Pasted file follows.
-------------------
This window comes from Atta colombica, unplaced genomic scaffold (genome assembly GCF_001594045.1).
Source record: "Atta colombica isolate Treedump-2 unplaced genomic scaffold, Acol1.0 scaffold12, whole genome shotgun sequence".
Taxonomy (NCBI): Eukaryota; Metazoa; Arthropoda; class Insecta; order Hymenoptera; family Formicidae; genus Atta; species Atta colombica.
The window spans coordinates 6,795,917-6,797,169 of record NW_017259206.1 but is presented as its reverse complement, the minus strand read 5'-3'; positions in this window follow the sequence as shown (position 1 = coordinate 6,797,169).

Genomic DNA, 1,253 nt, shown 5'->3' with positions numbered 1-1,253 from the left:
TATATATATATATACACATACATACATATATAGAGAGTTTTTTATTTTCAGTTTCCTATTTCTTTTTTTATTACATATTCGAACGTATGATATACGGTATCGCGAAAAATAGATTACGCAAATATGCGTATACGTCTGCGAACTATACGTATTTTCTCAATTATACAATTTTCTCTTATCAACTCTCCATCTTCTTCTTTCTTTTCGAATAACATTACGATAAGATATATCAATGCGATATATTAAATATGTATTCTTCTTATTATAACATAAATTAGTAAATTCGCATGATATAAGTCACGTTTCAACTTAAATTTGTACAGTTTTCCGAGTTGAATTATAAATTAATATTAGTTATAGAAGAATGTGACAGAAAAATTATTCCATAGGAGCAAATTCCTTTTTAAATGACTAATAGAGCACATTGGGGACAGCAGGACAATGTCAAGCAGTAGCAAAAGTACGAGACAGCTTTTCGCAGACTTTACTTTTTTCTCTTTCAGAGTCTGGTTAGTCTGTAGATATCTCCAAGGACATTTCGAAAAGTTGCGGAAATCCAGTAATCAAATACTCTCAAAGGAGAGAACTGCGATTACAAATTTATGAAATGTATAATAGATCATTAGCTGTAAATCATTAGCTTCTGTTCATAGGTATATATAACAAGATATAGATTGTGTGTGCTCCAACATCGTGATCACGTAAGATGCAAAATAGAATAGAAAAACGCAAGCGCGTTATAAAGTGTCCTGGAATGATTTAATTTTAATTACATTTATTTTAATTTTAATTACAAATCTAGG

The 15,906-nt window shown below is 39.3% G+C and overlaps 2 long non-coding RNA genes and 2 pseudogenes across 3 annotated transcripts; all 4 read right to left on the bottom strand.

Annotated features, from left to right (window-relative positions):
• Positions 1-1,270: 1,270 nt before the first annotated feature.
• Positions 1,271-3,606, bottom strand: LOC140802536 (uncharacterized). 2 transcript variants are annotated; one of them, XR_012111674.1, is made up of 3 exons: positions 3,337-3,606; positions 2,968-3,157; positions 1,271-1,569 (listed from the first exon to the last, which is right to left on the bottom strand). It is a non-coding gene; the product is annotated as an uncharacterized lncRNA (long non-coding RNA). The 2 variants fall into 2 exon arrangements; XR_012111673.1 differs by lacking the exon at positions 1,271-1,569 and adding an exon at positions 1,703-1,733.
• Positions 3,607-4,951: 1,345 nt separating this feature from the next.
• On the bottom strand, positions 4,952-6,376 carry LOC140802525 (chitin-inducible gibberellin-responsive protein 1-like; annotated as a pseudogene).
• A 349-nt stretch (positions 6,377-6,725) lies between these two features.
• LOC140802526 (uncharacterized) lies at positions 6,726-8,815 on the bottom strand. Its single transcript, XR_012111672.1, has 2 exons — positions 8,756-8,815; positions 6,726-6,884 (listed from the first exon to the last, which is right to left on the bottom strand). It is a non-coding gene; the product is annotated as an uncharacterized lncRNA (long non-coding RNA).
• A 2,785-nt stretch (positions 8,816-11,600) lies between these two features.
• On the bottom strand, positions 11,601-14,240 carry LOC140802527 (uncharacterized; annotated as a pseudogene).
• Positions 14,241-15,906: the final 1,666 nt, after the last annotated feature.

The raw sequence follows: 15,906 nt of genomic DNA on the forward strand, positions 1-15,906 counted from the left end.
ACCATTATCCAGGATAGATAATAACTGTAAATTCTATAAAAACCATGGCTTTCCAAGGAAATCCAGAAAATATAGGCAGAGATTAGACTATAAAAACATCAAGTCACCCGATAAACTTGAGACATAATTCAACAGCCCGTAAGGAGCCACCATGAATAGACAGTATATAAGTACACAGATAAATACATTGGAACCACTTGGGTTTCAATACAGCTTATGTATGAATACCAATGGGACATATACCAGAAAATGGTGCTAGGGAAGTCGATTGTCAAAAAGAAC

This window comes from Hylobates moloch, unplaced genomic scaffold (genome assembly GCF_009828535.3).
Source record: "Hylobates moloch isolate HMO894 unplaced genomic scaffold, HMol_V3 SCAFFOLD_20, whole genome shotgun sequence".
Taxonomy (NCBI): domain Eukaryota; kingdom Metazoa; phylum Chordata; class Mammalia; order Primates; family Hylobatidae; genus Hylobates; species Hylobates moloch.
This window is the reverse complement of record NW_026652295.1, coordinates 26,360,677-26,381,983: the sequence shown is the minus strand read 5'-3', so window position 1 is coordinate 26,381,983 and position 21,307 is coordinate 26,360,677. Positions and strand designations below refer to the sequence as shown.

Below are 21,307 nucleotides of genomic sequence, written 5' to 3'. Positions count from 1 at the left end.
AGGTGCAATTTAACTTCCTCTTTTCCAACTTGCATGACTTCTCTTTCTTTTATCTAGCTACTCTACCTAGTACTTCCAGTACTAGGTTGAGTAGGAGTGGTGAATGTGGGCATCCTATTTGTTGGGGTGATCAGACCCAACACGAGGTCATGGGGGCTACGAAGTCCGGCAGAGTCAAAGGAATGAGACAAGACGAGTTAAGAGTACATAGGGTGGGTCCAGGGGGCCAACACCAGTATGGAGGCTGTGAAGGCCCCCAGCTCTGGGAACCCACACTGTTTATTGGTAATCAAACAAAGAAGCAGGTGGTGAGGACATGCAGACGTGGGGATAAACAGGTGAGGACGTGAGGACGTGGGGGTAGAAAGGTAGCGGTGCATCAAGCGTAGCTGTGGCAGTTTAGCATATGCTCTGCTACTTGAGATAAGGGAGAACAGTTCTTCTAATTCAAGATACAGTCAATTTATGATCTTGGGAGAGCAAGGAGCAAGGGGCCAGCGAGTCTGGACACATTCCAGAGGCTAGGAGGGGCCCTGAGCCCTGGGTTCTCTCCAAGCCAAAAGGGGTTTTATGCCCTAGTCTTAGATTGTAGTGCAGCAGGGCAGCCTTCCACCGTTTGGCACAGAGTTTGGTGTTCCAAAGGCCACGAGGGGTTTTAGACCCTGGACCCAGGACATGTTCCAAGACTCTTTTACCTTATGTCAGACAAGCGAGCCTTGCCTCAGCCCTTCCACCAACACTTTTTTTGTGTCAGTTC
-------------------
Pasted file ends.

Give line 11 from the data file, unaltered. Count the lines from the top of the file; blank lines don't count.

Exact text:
• Positions 3,607-4,951: 1,345 nt separating this feature from the next.